Our data show that CaMKII and CREB phosphorylation are sequential downstream targets of TRPC4-mediated [Ca2+]i elevation stimulated by UII in mouse GMCs. Activation of CaMKII and CREB phosphorylation is required for UII-induced vascular smooth muscle cell proliferation24. Since UII stimulates CaMKII and CREB phosphorylation via TRPC4-mediated SOCE in mouse GMCs, we investigated the concept that UII-induced GMC proliferation involves CaMKII/CREB activation. We show that at the concentration that prevented UII-induced CaMKII phosphorylation, KN-93 attenuated UII-induced nuclear pCREB binding activity and proliferation in the cells. CREB, a ubiquitous transcription factor controls a wide variety of cellular processes, including GMC survival and ECM protein synthesis14,39. Phosphorylation of CREB on Ser133 stimulates its interaction with coactivators CBP or its homolog p300, leading to target gene activation31,32. CBP/p300 induction promotes cellular apoptosis, proliferation, and development40. In rat GMCs, angiotensin II-induced fibronectin upregulation involves activation of CREB and p30041. Here, we show that pharmacological inhibition of the CBP/p300 bromodomain33,34 suppressed GMC growth in UII-treated cells. These data suggest the involvement of CBP/p300-dependent gene transcription in UII-induced GMC proliferation. Corresponding to its effect on cell number, UII increased type IV collagen and fibronectin secretion by GMCs. Immunofluorescence staining of type IV collagen and fibronectin also indicated that UII stimulates their production by individual cells. These data are consistent with studies that reported an increase in fibronectin and collagen mRNA expression in rat proximal tubular epithelial cells and cardiac fibroblasts treated with UII42,43. Thus, a combination of increased proliferation and synthesis by individual GMCs may account for UII-induced ECM accumulation. Our data suggest that UII-induced ECM protein production is dependent on TRPC4 channels, CaMKII, and CBP/p300. Together, our findings highlight the contribution of TRPC4-mediated SOCE and CaMKII/CREB activation to increased growth and ECM production in UII-treated GMCs. CBP/p300 can interact with other transcription factors, such as members of the activator protein 1 (AP-1) family, including c-Fos and c-Jun40. Decoy oligodeoxynucleotides targeting AP-1 suppressed high glucose- and angiotensin II-induced rat GMC proliferation and matrix gene expression44. Other studies have demonstrated the importance of c-Fos and c-Jun in GMC proliferation45,46. Given the molecular and functional crosstalk between CREB and AP-1 signaling pathways39,47, UII-induced CREB activation and downstream GMC proliferation and ECM accumulation may involve AP-1 components.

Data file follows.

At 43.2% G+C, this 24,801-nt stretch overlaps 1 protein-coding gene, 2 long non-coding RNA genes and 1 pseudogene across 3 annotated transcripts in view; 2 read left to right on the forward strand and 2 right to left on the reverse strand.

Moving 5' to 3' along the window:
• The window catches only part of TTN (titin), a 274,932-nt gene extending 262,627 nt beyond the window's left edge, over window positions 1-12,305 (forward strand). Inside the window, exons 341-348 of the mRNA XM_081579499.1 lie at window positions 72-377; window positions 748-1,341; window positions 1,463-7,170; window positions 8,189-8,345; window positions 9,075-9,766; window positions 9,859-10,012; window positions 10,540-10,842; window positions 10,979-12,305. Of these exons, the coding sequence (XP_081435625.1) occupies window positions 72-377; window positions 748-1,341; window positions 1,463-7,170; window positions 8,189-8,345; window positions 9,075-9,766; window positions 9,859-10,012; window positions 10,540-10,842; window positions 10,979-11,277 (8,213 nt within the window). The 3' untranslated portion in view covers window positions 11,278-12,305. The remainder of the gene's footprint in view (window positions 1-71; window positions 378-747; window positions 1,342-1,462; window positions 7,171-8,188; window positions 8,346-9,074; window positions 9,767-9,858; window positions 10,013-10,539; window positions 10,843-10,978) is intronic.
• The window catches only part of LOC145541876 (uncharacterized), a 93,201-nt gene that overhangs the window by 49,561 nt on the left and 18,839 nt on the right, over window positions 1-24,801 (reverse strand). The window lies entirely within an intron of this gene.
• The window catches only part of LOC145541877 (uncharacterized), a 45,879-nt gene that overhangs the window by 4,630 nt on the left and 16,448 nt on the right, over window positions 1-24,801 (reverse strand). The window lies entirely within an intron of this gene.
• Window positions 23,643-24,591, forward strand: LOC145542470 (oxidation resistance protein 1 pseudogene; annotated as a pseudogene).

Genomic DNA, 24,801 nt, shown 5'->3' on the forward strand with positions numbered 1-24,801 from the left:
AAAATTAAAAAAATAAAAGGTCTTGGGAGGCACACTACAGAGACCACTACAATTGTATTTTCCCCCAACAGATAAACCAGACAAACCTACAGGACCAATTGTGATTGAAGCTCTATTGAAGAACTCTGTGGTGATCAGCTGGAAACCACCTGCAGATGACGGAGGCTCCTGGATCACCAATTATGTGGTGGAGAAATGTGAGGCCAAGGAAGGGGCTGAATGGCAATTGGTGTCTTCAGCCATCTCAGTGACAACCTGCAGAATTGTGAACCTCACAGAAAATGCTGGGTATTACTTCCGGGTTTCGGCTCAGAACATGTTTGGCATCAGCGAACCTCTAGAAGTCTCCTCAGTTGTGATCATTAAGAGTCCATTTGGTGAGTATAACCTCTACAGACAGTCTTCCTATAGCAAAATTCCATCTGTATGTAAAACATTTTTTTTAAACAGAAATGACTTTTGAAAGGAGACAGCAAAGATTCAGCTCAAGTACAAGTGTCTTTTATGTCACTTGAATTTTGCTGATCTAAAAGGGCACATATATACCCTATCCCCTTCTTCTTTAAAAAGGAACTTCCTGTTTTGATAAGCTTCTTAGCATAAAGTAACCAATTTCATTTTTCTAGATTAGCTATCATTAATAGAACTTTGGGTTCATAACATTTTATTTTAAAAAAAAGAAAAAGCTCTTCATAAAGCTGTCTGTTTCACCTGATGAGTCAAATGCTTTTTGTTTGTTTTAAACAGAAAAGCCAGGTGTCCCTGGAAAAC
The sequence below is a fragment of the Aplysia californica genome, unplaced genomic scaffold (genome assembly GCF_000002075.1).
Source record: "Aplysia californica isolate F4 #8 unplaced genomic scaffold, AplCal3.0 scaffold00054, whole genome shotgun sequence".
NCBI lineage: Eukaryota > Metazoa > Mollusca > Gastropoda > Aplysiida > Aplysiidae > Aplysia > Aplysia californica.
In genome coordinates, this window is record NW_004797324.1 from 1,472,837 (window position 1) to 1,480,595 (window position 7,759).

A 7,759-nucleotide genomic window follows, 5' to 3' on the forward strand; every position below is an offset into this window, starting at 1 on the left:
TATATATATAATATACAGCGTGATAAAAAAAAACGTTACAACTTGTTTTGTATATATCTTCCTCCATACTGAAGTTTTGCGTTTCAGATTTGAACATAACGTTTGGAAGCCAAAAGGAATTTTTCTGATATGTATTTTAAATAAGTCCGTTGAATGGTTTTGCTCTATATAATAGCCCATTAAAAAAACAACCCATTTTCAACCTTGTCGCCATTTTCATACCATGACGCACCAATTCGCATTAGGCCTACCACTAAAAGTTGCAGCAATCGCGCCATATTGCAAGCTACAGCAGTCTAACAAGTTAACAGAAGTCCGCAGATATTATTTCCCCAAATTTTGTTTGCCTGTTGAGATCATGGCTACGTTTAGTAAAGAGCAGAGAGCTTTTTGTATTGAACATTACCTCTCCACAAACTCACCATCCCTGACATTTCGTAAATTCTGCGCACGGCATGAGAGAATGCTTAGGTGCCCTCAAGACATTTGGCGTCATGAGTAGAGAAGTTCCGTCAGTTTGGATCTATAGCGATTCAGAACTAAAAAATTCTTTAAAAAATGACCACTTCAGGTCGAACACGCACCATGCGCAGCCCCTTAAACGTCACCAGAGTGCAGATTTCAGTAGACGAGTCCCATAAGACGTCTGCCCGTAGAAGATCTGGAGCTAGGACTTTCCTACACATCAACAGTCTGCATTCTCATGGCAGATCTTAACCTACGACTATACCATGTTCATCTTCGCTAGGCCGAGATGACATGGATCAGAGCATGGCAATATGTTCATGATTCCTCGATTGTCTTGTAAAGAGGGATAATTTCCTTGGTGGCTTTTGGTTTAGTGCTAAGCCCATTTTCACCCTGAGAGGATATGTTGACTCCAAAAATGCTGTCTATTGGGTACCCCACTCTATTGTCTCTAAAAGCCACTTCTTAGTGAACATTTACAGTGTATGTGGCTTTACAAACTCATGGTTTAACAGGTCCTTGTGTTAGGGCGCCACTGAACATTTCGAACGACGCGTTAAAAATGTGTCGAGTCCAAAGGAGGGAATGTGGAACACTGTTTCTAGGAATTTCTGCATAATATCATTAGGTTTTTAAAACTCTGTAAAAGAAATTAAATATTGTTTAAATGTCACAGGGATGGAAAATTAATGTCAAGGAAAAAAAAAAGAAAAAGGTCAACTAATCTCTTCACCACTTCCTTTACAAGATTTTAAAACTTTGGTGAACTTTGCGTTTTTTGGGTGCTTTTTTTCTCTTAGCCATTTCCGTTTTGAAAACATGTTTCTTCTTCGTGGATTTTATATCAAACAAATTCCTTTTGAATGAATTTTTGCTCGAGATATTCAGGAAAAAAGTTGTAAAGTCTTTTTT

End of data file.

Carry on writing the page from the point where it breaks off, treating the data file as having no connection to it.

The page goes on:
We present novel findings indicating that mouse GMCs synthesize UII when cultured under high glucose conditions. Mechanisms by which high glucose stimulates UII production is unclear but may involve increased proteolytic processing or expression of UII precursor prepro-UII. However, this speculation requires further investigations. Exposure of cultured GMCs to high glucose increases proliferation and accumulation of ECM proteins, especially, type IV collagen and fibronectin, thereby mimicking phenotypic changes in diabetic glomeruli9,10,11. Data here suggest that GMC proliferation and ECM protein accumulation triggered by a high glucose concentration are dependent on UTR, TRPC4 channels, and CaMKII/CREB pathways. These findings are significant because the circulating level and kidney expression of UII are increased in human diabetic nephropathy4,5,7. Thus, increased production of UII in diabetes may contribute to mesangial expansion and glomerular derangement. UTR expression in the kidney is upregulated in human and animals with diabetic nephropathy5,8. However, we did not observe an increase in UTR protein expression in GMCs exposed to high glucose for 24 and 72 h. Apart from GMCs, UTR is expressed in other locations in the kidney, including collecting ducts, proximal and distal tubules, and blood vessels1,3. Hence, other renal cell types may contribute to the increased kidney tissue expression of UTR in diabetes. It is also possible that prolonged exposure of cultured GMCs to high glucose is required to alter UTR protein expression.